In most of the developed world, everybody’s health care is paid for by the government. In the U.S., for years that idea has been relegated to the far-left edge of politics under the name of single payer. Last year, Senator Bernie Sanders, an independent of Vermont called it “Medicare for All” and put it at the forefront of his campaign for the Democratic presidential nomination. Now, with liberals revved up by their so-far successful fight to protect Obamacare from President Donald Trump and a Republican Congress, Sanders’s idea is getting some support. The legislation he introduced today would build on Medicare, the hugely popular insurance program for those over 65, to provide coverage to all Americans.
1. What would his Medicare for All bill do?
Expand it over four years into a system of universal care that would provide a greater range of benefits and cover more people. The transition would start by adding dental, vision care and hearing aids to Medicare while expanding eligibility to those age 55 and older, and all children under age 18. In the program’s second year, eligibility would be lowered to age 45, and in the third year to 35. By the fourth year, everyone would be covered.
2. How much would it cost?
That’s not clear, but it could run into the trillions of dollars. Last year, Sanders himself said his campaign proposal -- different from the current plan -- would cost $1.38 trillion a year. But he said it would save many middle-class families money by eliminating the insurance premiums they now pay, and that it would lower health-care costs over time. Sanders proposed covering the costs by raising taxes on the wealthy and on businesses, which would no longer need to foot the cost of health insurance for their workers.
3. How much would this expand the government’s role?
The U.S. as a whole -- individuals, companies and governments -- spent about $3.4 trillion on health care last year, or 18 percent of gross domestic product. Individuals and businesses paid just over half that amount, mainly in the form of insurance premiums and out-of-pocket costs, with states and the federal government footing the rest, according to federal estimates. The cost of Medicare last year was $678.6 billion. But researchers who support single payer estimate that government actually covers about 65 percent of the cost of U.S. health care when other tax subsidies are taken into account.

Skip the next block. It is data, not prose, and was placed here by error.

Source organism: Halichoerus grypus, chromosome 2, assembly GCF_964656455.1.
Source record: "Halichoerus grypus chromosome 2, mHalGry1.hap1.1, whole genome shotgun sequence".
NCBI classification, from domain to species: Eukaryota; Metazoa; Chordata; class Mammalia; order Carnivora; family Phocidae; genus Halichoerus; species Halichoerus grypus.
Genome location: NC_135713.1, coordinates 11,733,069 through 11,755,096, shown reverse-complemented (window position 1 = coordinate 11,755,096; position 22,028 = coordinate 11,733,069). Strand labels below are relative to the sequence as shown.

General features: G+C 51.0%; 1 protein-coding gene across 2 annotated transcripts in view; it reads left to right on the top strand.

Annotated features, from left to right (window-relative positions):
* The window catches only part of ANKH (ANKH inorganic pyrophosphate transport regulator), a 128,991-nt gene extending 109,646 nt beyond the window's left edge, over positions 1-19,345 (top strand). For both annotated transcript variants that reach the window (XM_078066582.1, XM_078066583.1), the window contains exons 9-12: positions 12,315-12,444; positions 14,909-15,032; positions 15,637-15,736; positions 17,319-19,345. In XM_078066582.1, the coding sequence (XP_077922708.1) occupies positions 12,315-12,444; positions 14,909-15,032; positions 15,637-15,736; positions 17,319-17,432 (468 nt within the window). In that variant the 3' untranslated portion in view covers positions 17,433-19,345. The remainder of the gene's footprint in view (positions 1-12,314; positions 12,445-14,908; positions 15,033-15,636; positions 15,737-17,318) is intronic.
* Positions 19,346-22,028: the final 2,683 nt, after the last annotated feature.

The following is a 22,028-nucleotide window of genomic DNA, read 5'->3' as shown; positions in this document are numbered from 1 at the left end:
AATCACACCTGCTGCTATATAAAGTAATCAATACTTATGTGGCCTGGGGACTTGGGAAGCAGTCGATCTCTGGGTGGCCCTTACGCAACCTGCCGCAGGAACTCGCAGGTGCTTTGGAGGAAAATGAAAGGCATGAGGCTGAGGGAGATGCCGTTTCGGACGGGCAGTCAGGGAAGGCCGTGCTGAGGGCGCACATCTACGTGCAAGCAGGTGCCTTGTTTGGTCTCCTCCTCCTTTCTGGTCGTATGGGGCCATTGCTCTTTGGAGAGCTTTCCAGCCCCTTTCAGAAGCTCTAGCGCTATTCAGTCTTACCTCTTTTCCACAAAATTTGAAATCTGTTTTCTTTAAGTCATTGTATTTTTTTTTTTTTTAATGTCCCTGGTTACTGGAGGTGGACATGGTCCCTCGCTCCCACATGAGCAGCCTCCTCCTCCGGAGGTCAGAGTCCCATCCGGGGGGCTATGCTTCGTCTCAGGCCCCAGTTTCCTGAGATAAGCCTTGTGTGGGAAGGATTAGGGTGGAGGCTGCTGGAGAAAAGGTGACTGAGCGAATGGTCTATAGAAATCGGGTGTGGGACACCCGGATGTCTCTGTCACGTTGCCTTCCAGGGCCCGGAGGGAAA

4. Does this have any chance of passage?
Right now, no. But it’s gained significant support. Sanders has introduced similar legislation previously with no fanfare. This time he has 15 Democratic co-sponsors in the Senate, including Kamala Harris, Elizabeth Warren, Cory Booker and Kirsten Gillibrand, all talked about as 2020 presidential candidates. When Obamacare was drafted in 2009, the lead Democratic negotiators eventually rejected single-payer as impossible. Last week one of them, former Montana Senator Max Baucus, told a local paper he thought it was time to start looking at a single-payer system.
5. Who’s against it?
The Republicans who control Congress are staunchly opposed to expanding government’s reach in almost any circumstance -- and certainly when it comes to health care. Insurers are also opposed. Their lobbying group, America’s Health Insurance Plans, said government-run coverage reduces choice and lowers quality. Insurers could largely be put out of business, save for supplemental plans people might purchase to boost their coverage. At the same time, there are different single-payer models in which insurers could play a bigger or smaller role.
6. Is this the way the rest of the world does it?
Many developed countries provide a form of universal coverage. Canada’s government, for instance, covers its citizens, who don’t have to pay for most services. Each province or territory has its own plan and people can buy supplemental coverage for things like prescription drugs, dental care and eyeglasses. In Germany, government-funded “sickness funds” cover the majority of citizens and are administered by competing not-for-profits. Germans can opt out and purchase private coverage. Sanders’ home state of Vermont attempted to institute a single-payer system but abandoned the idea in 2014 to avoid the big tax increase that would have been needed to pay for it.
The Reference Shelf
- Bernie Sanders’ op-ed in the New York Times, “Why We Need Medicare for All,” and the issue page on it from his campaign website.
- Medicare.gov list of what the federal health insurance program doesn’t currently cover.
- In Bloomberg View, Megan McArdle makes the case against Medicare for all; Tyler Cowen looks at why it will be so hard to sell.
- Physicians for a National Health Program has been pushing for reform since 1987.
- A QuickTake Q&A on Medicaid’s starring role in the U.S. health debate.